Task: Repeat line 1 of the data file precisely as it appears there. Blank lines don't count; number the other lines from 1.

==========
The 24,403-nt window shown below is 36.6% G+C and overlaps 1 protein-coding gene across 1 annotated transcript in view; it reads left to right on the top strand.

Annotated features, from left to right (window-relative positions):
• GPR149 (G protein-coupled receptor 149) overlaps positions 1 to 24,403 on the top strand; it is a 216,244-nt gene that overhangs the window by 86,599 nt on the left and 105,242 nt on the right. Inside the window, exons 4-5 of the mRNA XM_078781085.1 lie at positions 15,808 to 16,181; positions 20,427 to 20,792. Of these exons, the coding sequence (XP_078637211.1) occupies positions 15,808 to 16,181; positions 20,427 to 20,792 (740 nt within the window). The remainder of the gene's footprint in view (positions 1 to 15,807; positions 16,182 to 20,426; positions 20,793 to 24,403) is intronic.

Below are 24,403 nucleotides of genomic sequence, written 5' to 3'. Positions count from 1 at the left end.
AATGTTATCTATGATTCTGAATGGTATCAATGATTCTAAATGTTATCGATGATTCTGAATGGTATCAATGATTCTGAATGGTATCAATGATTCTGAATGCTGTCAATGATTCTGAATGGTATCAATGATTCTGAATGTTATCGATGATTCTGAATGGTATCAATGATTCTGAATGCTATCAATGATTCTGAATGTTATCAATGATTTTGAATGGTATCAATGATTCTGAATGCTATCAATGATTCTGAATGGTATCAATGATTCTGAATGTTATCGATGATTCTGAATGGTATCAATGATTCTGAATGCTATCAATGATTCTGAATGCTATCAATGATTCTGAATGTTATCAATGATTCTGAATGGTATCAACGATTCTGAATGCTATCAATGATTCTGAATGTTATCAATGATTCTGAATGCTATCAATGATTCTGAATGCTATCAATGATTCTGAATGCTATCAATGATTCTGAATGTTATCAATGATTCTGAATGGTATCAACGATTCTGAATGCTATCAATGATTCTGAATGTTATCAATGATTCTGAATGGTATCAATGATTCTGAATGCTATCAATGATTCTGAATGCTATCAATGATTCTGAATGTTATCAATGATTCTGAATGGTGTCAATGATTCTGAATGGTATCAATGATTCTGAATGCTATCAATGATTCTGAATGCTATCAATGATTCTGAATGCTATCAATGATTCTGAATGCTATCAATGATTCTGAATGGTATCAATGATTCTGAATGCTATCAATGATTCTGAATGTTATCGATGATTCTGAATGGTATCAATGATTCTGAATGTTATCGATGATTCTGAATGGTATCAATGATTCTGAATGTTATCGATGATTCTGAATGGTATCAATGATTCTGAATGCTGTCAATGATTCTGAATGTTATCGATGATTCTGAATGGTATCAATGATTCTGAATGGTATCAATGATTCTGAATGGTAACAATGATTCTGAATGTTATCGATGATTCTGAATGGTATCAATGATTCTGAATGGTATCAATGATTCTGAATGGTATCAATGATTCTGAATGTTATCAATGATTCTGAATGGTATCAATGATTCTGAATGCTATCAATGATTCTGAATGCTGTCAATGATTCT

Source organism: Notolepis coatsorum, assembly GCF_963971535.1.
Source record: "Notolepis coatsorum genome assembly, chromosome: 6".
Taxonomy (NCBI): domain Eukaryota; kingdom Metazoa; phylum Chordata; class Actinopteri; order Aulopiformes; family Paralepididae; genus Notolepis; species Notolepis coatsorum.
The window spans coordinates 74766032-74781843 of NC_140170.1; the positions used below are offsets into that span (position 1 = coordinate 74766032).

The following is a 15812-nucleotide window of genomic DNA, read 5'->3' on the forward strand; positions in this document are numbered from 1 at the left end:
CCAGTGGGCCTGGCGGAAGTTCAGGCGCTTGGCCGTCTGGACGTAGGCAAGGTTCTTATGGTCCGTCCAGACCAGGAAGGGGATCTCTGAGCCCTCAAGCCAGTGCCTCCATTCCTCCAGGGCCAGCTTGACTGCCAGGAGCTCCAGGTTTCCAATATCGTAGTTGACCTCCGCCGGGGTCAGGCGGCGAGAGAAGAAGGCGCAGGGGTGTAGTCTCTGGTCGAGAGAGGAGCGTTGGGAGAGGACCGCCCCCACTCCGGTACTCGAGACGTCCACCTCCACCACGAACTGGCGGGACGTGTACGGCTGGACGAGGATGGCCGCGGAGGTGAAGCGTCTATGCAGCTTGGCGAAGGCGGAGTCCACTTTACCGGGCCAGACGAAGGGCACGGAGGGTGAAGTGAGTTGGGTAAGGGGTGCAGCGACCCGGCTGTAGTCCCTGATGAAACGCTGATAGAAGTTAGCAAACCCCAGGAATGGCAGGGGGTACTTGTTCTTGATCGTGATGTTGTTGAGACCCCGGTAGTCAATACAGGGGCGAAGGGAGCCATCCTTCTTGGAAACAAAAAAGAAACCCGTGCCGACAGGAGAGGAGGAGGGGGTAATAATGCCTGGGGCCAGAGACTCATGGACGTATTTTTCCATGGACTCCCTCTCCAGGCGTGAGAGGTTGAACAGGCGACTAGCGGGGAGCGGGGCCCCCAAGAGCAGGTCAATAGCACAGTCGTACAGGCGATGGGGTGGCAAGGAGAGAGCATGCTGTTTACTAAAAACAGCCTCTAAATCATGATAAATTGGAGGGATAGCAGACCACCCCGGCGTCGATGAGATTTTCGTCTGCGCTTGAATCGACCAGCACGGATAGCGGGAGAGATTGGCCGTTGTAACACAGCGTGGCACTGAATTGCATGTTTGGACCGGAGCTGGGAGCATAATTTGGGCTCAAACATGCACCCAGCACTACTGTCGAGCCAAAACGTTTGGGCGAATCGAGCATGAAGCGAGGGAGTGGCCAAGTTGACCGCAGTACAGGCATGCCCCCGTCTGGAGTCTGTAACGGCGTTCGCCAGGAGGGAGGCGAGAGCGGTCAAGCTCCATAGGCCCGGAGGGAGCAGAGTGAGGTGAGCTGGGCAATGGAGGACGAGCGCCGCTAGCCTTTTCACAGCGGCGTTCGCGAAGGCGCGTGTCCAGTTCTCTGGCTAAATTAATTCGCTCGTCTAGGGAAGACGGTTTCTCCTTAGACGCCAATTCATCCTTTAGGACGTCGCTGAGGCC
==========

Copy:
The 24,403-nt window shown below is 36.6% G+C and overlaps 1 protein-coding gene across 1 annotated transcript in view; it reads left to right on the top strand.